A Full Plate Doesn’t = A Stomach Ache

8 09 2013

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I honestly wish I had a dollar for every time I’ve heard “You have way too much on your plate”.  If I did have a dollar for every time I’ve heard that, I no doubt would be able to buy that Rolex watch I don’t need. 

I would agree that if a person were burning the candles at both ends, missing deadlines, not responding to emails, or phone calls, making costly mistakes or decisions and just sucking hind tit in their position, that yes, you have way too much on your plate and it would probably be a good idea to divest, digest or do a little portion control.  If that means speaking up to your boss or supervisor before you implode or explode, then please do.

However, some people are just good at being a “professional” over-eater.  If that individual is able to manage all the things on their plate, hit deadlines, exceed budgets, ask for seconds, and know when to ask for thirds, then don’t make it your business to worry about what is on said plate, especially if their (digestive) track record is a winning one. 

Your view of their plate could be a deceptive one so don’t be judgmental.  Also, evaluate why you actually feel you can make this statement.  Does it boil down to how you are interacting with this person?  If your idea of communicating is a “drop by” meeting or “shit on demand” (I need this yesterday) type of interaction, don’t be surprised if the red carpet isn’t rolled out for you.  They honestly aren’t sitting at their desk waiting for you to need them each day.   In almost every case, they have planned their work and are currently busy working that plan. 

Net, net…everyone is wired differently.  Some people accept their full plate and suffer in silence, there are those who piss and moan about their full plate to anyone that will give them an audience, and others who simply bite off more than they can chew.  But, there are a handful that are pretty darn good at digesting what’s on their plate plus welcome an additional trip to the buffet line.  For those rare few, don’t be so quick to think they are moody and stressed – think instead they are focused and flourishing.  There could be the chance that underneath all that food, they actually have a bigger plate than you.  And you know what, that’s ok.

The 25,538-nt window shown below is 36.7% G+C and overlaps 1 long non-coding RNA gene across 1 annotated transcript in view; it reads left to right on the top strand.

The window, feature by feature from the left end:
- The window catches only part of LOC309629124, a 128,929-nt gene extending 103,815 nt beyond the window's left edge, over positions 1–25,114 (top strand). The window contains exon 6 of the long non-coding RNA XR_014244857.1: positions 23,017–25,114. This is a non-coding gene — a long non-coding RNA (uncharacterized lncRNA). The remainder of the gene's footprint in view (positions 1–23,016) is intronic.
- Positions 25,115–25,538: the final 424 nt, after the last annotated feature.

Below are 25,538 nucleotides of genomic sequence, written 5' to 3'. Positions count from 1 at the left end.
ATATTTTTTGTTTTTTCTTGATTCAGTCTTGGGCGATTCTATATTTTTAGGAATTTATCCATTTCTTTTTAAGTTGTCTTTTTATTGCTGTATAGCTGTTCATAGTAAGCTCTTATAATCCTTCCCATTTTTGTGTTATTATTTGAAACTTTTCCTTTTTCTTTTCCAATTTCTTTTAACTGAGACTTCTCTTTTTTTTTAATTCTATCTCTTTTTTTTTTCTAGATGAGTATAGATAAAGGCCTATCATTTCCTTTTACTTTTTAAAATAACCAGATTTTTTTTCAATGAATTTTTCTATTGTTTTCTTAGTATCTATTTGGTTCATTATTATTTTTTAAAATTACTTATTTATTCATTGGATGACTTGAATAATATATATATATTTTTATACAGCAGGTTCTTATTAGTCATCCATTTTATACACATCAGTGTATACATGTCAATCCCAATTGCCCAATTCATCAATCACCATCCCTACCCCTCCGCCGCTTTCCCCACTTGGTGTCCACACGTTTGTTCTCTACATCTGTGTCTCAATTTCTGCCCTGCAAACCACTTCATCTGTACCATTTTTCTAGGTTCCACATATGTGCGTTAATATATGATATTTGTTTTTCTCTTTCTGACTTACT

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When Your MOJO Is M.I.A.

9 07 2013

mojo-sdkIf you’ve ever been to the horse races, it wouldn’t take many visits to notice that thoroughbreds don’t run every day.  As a matter of fact, they run every 7-10 days at best.  Stop and think for a minute how that formula might work in everyday life.  We probably wouldn’t get much accomplished, now would we?

In the real world, we are expected to perform like thoroughbreds every day.  Bring our “A” game to the table and have laser focus.  But again, I say that is the expectation.  The reality is that sometimes we don’t have the same intensity day in and day out.  Whether it is a negative environment, a business deal gone sour or personal issues, nothing seems to be going right, you don’t feel like you’re growing and your mojo feels distant.

Who’s responsibility is it to bring us out of this funk?  Does that job fall on our friends, spouse, co-workers, relative or boss?  Honestly, these people can help us realize what is important, only as an individual can we really impact the results.

So how do you motivate yourself when your mojo is M.I.A.?  First, begin by understanding that this is a natural experience to go through and one that needs to be the exception and not the rule.  At the end of the day, there is personal accountability to inspire and motivate one’s self.  It is not your boss’s job to keep you psyched up every hour of the work day, nor your family or friend’s responsibility outside of the office.

Here are a few things that I do when I feel the anxiety or angst starting to affect my mojo:

  • Breathe…and embrace the fact that I feel a rut coming on.  I don’t fight it as it will make things harder for me.  The faster I try to dig, the deeper the hole might get.  If I don’t battle it, it will not gain more power over me.
  • Get Clear On My Vision – Truly visualize what it is I am hoping to achieve.   I focus on what needs to be done and helping others that rely on me to achieve their goals.  Without a clear vision, it will be one distraction after another.